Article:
WASHINGTON -- The securities industry must act to prevent repeated offenses by brokers or face tougher federal sanctions, SEC member J. Carter Beese, Jr., is scheduled to warn the Securities Industry Association this morning.

"The clock is ticking in Washington," Beese said in a prepared text of a speech released yesterday that the commissioner is scheduled to deliver at the SIA's 1993 Annual Convention in Boca Raton.

"Senior management, and their boards of directors, can -- and must -- take action before new laws are imposed to protect the public from perceived abuses" in sales of securities, including municipal bonds, he is expected to say.

The warning is considered significant both because it is being billed as having broad support from SEC commissioners and is the strongest statement to date that an SEC commissioner has made.

It also comes two weeks after Rep. John Dingell, D-Mich., told federal regulators that he may introduce legislation aimed at speeding up the disciplinary procedures used to get "truly bad apples" out of the securities business.

Dingell, who chairs the House Energy and Commerce Committee, said in a Nov. 15 letter to SEC Chairman Arthur Levitt, Jr. that he may seek an amendment to federal securities laws that would accomplish the equivalent of a "three strikes and you're out" policy to revoke the licenses of repeated violators.

Dingell also said he is considering tougher sanctions against firm officials who fail to supervise "rogue brokers."

"The industry must either take action on its own or face the prospect of federal sentencing guidelines for sales practice abuses," Beese was scheduled to say in the speech. The SEC chairman usually delivers the SIA keynote speech, but Levitt was unable to attend this year, said an aide.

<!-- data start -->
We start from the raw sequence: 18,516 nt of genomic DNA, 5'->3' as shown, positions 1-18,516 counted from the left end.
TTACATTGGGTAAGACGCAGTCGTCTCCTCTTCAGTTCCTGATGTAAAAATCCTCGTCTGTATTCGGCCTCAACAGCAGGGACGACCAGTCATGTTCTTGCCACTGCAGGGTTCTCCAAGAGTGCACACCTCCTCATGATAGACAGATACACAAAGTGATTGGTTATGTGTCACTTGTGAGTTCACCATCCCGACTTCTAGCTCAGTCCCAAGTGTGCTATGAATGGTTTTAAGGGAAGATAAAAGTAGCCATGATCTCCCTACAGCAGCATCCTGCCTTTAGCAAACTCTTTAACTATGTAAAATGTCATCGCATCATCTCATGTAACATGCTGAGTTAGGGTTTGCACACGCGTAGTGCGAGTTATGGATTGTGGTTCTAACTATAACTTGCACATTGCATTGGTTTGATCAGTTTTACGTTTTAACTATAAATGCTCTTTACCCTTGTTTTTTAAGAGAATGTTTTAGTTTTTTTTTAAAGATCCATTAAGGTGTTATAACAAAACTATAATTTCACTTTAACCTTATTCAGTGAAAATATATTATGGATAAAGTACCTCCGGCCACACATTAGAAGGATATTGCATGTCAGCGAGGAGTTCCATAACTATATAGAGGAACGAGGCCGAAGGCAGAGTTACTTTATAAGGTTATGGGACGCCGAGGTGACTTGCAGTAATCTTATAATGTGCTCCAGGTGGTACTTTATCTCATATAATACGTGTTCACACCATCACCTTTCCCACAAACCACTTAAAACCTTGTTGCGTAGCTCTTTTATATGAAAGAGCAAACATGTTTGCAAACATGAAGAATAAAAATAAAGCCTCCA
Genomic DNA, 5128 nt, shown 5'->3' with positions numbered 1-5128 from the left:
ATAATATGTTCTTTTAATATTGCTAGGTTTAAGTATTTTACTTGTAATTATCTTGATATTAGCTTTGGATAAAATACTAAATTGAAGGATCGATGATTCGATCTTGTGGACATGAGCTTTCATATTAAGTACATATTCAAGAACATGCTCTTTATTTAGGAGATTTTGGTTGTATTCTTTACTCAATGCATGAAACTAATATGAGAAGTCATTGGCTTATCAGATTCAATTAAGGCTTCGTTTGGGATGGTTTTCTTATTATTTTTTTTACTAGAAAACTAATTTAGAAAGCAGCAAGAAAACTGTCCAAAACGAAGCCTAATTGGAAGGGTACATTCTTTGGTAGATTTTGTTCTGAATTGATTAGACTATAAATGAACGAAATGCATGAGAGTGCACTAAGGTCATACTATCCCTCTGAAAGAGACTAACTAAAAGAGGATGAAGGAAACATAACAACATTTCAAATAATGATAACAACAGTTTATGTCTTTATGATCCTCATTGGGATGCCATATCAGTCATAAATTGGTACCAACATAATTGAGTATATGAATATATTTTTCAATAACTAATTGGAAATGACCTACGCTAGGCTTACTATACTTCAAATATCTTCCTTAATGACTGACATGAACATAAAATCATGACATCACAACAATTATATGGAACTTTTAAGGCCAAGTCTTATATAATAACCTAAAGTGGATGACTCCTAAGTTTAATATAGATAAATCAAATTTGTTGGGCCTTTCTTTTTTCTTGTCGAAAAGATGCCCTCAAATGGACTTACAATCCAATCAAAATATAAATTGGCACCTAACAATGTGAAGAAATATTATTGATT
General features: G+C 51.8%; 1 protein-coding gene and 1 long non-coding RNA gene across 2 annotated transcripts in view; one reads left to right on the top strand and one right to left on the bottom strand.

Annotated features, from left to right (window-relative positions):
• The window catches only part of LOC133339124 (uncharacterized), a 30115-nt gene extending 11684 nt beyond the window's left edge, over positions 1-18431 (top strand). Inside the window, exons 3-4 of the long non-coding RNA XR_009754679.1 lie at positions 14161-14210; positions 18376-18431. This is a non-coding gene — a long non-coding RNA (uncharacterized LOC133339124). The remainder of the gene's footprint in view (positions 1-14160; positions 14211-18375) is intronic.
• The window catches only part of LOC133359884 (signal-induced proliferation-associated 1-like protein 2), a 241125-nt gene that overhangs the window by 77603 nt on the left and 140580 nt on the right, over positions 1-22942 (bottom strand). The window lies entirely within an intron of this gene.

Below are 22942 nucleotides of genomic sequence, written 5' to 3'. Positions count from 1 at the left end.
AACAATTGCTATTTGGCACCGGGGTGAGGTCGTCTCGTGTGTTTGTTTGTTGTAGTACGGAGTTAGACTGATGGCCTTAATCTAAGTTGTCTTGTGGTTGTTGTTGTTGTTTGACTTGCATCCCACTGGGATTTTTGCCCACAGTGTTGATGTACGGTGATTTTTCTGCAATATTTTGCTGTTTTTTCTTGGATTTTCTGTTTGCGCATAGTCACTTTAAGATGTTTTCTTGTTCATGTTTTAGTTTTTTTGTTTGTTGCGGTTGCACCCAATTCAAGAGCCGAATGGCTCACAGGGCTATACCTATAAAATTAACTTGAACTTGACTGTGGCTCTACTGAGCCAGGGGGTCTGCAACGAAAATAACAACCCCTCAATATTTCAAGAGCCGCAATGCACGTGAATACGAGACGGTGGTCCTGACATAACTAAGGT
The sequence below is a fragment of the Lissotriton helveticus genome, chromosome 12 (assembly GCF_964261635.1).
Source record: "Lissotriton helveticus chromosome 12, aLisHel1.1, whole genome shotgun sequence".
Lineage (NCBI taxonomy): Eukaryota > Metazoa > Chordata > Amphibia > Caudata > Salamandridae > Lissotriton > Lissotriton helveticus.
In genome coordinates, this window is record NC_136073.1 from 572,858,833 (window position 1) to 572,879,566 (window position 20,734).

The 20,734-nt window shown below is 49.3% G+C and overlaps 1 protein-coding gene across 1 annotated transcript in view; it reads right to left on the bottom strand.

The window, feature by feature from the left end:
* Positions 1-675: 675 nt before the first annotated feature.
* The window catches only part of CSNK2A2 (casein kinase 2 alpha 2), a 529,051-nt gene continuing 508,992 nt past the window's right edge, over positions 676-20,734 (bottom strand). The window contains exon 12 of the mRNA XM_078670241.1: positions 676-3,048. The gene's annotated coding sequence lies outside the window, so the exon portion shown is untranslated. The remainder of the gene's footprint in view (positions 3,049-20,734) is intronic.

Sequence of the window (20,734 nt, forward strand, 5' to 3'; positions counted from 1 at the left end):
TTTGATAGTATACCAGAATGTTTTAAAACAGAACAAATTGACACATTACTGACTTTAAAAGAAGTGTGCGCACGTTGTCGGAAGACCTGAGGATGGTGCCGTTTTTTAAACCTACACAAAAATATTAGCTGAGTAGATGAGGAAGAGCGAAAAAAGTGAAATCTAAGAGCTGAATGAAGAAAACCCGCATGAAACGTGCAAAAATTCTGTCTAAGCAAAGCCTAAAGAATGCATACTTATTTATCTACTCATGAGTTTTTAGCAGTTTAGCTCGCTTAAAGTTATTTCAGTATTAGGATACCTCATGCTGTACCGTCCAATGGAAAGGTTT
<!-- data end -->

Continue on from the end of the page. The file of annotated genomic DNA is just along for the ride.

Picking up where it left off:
Beese noted that following the 1987 market crash, the securities industry collectively decided that it was time to "get their house in order" with regard to managing risks o complex securities. "Today, the results are noticeable and commendable. The same needs to happen now with regard to rogue brokers, sales practices and supervision.

"Make no mistake about it, the securities industry will receive no public sympathy, and no public support, until it gets tough on sales practice abuses," Beese's speech text says.

"The commission is fully prepared to pursue failure to supervise sanctions right up to the chain of command. Senior management should now realize that geographic distances do not insulate them from rogue brokers and gunslinging branch offices."

Beese warned that compensation policies at firms that "encourage quantity over quality create an ethical cancer in a firm. Yes a fast spreading cancer -- and one that is cured not by chemotherapy, but instead by litigation and ruined careers."

Beese said that at the very least, firms should be encouraged to provide their compliance and legal departments with the ability to "affect employment decisions." And the SEC, along with self-regulatory groups, must seek increased sanctions against brokers who commit abuses -- and the people responsible for their supervision, he said.

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